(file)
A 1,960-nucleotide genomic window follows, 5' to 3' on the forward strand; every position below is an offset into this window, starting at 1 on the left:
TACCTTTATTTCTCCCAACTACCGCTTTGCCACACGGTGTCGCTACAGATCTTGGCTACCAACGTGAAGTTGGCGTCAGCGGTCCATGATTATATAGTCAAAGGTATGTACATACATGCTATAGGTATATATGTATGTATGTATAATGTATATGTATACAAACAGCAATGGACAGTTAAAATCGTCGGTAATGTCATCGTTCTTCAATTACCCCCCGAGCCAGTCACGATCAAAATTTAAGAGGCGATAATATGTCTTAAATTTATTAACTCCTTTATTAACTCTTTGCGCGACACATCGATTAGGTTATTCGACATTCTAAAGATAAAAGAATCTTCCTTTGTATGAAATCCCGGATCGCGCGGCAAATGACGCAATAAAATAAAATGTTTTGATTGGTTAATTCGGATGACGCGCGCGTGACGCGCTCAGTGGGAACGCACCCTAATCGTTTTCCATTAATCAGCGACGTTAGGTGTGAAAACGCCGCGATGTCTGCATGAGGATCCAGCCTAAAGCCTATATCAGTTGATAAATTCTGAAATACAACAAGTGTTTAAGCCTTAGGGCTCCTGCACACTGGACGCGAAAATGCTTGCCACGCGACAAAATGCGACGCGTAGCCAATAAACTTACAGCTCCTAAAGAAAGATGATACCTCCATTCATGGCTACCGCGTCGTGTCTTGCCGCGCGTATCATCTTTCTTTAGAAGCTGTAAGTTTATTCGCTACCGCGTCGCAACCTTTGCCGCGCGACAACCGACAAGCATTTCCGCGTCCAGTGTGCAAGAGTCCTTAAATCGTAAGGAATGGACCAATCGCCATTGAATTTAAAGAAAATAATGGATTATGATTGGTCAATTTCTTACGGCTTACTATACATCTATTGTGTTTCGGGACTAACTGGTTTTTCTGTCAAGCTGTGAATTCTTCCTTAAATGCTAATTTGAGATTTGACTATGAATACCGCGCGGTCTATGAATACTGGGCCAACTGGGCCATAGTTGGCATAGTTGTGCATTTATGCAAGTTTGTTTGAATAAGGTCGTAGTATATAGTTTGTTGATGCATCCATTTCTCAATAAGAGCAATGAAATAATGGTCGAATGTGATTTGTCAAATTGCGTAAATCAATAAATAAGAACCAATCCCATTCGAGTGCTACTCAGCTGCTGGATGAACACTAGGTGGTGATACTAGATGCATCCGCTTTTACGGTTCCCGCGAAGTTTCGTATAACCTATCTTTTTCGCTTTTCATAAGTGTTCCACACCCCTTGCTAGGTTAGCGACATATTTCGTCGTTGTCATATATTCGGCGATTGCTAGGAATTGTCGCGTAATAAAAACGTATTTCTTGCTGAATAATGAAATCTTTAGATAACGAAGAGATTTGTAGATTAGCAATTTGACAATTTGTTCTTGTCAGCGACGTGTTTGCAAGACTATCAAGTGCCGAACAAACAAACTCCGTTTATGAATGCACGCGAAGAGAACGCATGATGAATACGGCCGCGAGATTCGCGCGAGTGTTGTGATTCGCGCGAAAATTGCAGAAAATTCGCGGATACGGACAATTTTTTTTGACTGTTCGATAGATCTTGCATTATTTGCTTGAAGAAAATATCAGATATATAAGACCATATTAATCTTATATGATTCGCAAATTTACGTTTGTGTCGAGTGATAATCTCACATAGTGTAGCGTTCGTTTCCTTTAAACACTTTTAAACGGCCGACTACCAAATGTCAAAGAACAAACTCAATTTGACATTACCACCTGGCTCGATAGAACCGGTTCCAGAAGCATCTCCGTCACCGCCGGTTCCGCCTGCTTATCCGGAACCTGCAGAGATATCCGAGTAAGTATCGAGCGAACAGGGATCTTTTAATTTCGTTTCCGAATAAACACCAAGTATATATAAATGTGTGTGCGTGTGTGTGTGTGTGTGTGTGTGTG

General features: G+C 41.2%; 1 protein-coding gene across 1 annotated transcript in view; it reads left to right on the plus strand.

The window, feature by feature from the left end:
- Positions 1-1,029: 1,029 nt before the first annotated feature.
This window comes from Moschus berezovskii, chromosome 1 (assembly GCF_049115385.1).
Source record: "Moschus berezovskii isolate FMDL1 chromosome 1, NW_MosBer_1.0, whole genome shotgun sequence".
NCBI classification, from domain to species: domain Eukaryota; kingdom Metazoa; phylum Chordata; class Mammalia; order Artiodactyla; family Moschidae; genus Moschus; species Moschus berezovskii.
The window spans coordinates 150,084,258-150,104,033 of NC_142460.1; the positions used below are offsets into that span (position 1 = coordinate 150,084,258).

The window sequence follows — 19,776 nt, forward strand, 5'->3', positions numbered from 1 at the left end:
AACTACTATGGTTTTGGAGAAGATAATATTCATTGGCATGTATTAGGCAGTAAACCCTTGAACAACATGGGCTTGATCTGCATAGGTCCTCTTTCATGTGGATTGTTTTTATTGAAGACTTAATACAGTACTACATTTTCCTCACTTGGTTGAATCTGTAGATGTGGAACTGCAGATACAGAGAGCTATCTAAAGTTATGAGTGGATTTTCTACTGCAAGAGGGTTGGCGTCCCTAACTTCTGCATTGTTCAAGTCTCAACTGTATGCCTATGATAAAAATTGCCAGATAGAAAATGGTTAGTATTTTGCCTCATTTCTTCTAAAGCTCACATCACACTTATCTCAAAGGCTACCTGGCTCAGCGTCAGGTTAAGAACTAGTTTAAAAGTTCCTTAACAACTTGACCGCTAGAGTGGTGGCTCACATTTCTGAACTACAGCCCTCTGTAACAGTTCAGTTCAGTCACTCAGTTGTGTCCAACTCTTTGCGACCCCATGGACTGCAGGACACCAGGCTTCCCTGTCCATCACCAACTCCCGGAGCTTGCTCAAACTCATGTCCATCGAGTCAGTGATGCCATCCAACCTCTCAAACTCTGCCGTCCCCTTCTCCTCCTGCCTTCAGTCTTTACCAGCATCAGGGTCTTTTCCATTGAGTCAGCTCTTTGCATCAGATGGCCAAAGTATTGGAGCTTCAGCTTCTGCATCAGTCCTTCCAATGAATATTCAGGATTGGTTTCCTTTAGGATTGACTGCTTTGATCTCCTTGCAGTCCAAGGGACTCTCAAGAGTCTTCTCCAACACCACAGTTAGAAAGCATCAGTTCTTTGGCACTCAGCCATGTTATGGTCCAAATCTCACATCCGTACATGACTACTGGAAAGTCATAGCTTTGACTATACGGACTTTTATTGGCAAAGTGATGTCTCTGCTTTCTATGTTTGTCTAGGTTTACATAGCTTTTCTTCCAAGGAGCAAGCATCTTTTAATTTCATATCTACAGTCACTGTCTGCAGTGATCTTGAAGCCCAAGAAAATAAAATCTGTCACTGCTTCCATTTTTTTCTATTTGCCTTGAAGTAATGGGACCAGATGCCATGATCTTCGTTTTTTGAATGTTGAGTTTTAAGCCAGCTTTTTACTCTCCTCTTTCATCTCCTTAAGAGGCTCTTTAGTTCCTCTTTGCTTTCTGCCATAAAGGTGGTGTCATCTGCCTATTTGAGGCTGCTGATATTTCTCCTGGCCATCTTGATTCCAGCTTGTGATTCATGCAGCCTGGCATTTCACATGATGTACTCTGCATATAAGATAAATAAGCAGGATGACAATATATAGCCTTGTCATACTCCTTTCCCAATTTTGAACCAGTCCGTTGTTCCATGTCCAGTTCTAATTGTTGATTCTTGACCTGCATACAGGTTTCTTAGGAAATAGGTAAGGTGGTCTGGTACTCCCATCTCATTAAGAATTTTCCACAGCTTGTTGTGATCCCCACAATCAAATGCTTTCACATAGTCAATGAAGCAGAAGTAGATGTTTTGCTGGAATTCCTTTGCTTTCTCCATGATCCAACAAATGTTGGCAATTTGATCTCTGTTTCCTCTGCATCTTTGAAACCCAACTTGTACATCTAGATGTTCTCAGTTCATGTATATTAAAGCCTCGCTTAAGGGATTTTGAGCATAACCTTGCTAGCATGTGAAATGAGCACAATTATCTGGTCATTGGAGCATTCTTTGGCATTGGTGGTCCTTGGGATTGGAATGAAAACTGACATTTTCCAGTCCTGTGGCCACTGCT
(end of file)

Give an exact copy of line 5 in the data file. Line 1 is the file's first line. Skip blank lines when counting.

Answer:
- Positions 1-1,029: 1,029 nt before the first annotated feature.